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EMESCO Obtains Licence for the Construction of a 125 MWp Solar plant in Namibia 

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EMESCO Obtains Licence for the Construction of a 125 MWp Solar plant in Namibia

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Pan-African independent power producer Emerging Markets Energy Services Company (EMESCO) has received approval from the Namibian authorities to develop a large-scale solar power plant in the southern part of the country. The power produced will be fed into the Southern African Power Pool (SAPP), under a 25-year power purchase agreement.

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The 125 MWp solar PV plant will be developed in the town of Karasburg in the Karas region. Schonau Solar Energy, a subsidiary of EMESCO, has been granted licenses by the Electricity Control Board of Namibia (ECB) for the construction of the power plant. 

The total cost of the solar project is estimated at $105 million. The state-owned company Namibia Power Corporation (NamPower) will coordinate the selling of the plant’s output to the SAPP.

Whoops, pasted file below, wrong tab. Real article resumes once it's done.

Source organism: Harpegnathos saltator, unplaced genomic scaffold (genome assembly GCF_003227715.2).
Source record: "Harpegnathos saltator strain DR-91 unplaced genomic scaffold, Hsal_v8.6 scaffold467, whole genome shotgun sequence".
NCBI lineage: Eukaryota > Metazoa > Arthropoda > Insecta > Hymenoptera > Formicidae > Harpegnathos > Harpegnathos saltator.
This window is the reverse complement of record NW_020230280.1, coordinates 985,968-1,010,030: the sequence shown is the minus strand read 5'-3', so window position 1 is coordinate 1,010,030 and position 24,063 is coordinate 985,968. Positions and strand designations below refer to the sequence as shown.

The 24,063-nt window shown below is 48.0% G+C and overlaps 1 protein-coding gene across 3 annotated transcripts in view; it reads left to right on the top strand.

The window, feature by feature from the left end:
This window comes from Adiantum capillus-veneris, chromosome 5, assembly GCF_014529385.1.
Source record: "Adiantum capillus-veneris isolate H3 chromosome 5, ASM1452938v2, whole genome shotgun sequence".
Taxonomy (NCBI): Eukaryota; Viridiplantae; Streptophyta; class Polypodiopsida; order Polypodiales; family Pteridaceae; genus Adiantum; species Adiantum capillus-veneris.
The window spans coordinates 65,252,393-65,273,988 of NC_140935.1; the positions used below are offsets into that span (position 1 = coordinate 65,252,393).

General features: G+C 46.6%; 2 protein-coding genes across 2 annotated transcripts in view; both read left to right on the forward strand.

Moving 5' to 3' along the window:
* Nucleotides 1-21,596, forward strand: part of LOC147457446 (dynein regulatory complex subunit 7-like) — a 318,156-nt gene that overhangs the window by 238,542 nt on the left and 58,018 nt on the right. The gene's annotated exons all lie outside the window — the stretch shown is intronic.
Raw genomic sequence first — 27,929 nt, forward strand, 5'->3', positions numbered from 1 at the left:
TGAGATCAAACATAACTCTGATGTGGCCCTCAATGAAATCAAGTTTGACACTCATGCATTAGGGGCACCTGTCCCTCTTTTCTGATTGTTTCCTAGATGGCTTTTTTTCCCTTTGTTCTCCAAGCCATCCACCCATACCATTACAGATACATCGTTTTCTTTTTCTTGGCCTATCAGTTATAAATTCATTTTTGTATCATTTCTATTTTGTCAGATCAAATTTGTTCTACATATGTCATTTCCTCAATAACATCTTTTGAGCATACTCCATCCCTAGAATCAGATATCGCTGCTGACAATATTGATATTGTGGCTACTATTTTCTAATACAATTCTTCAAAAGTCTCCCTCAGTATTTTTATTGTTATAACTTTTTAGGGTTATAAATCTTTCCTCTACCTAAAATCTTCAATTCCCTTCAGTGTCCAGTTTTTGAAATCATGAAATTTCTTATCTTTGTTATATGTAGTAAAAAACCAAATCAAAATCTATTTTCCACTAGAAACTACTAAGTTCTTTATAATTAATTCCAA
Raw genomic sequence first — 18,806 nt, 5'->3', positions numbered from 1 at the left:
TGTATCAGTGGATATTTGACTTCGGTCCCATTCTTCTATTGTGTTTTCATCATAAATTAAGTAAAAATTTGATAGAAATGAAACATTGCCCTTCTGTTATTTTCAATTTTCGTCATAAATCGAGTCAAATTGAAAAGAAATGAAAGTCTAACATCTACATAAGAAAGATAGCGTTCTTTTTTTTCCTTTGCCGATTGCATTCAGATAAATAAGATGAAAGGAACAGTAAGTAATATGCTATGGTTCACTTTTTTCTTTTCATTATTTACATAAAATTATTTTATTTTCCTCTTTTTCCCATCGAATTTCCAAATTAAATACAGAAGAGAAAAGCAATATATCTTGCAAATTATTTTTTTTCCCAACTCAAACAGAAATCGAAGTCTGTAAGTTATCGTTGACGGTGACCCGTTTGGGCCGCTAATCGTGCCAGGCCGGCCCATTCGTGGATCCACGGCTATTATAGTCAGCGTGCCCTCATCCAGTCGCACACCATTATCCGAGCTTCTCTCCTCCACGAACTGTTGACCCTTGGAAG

The solar power plant will be built under the ‘Modified Single Buyer Scheme’, a new market platform in the energy industry in Namibia, which represents a modification in the existing market structure. The framework set up by the government encourages power producers to invest in renewable energy and sell their output to the national utility. This allows EMESCO to generate electricity in Namibia and sell it to the regional common market SAPP.

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Pinehas Mutota, the ECB’s Director General of Economic Regulation, said. “We are confident that the MSB will contribute to the government’s objectives of making Namibia an energy exporter. The issuance of production and export licenses to Schonau and other players is an indication and commitment by the Namibian government to contribute to the reduction of the energy deficit in the region.”

The SAPP, a cooperation between the state-owned power companies of 12 Southern African countries, is under the auspices of the Southern African Development Authority (SADC). Until now, the sub-regional cooperation has only brought together the public utilities of member countries, but now it is increasingly opening up to private companies such as EMESCO.

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